HONG KONG — A U.S Congressman told reporters that China's engagement with U.S. lawmakers has diminished under President Xi Jinping in a marked change from the policy of his predecessors.
Rep. Matt Salmon said that Chinese and Hong Kong officials were looking for a scapegoat when they blamed last years' pro-democracy protests on "foreign forces".
"I think it has diminished," the Arizona Republican said of China's engagement with U.S. lawmakers under President Xi. "This president has a whole different philosophy. In fact I think if anything, this president is moving in the other direction, (away) from constructive engagement from the past two presidents."
Salmon, who's in his fifth term in Congress, is chairman of the subcommittee on Asia and the Pacific under the House Committee on Foreign Affairs.
Salmon was in Hong Kong as the head of a U.S. Congressional delegation, which also visited Vietnam and discussed political, trade and economic issues.
Salmon said he had not been contacted by anyone from the Chinese Embassy since he became chairman of the Asia Pacific subcommittee.
"It's kind of strange because every other embassy in the region has reached out to me, and their ambassadors have asked for an audience with me, every one of them except for China," he said.
The United States and China are the world's two biggest economies. Chinese President Xi is scheduled to make his first state visit to the United States in September as the countries seek to ease tensions over issues ranging from trade and human rights to Internet hacking and theft.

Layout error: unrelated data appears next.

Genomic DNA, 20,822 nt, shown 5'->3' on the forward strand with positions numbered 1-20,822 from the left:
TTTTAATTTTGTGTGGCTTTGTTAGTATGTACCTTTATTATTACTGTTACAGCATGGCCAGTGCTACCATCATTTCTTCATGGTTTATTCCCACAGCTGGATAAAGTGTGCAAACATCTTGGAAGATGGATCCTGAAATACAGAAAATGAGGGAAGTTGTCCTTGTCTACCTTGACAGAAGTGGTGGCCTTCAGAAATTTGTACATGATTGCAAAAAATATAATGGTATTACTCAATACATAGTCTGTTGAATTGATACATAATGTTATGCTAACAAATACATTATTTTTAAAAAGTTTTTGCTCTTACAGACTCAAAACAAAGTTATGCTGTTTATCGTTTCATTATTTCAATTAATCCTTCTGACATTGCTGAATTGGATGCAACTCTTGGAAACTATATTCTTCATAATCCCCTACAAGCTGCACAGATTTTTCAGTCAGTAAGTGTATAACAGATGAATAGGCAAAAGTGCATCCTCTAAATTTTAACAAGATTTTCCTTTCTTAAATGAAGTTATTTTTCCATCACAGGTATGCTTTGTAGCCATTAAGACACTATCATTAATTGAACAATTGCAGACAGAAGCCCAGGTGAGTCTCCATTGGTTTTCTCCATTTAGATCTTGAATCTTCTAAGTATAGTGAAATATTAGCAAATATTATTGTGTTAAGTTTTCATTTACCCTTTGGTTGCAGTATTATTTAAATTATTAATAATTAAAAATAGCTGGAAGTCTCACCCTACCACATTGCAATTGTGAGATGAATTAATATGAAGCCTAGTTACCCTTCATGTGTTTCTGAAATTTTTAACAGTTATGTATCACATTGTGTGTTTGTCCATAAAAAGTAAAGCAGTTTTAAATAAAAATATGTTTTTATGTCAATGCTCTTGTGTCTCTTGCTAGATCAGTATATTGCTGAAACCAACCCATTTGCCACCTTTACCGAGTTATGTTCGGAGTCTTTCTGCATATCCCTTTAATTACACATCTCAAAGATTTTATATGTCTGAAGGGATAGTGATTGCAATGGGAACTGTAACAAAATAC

Salmon said he and his delegation had met Hong Kong Chief Executive Leung Chun-ying and told him the United States had not played any role in last year's pro-democracy protests, in which tens of thousands of people occupied major highways for two and a half months to demand open nominations in the city's next chief executive election.
Chinese and Hong Kong officials have blamed "foreign forces" for instigating the unrest, which Salmon said was "a convenient way to scapegoat someone else".
He added, "It kind of shifts the responsibility away from reality ... The reality is that there is growing sentiment in this country toward self-determination - not necessarily independence, but autonomy."
A statement from Leung's office on Friday evening said he had met the delegation to discuss Hong Kong's role as an economic and trade link between the United States, mainland China and Asia and the Hong Kong government's proposal for electoral reform.
The proposal reflects a decision by China's parliament last August to allow a vote in Hong Kong, but only between pre-screened candidates.
Hong Kong is a special administrative region of China, returned to Chinese Communist Party rule in 1997 by the British under a "one country, two systems" framework, which gave it a separate judiciary and some autonomy from the mainland but reserved ultimate authority for Beijing.
Hong Kong lawmakers are due to vote on the government's electoral proposal in late June or early July. The pan-democrats, who have a veto majority, have vowed to block it.
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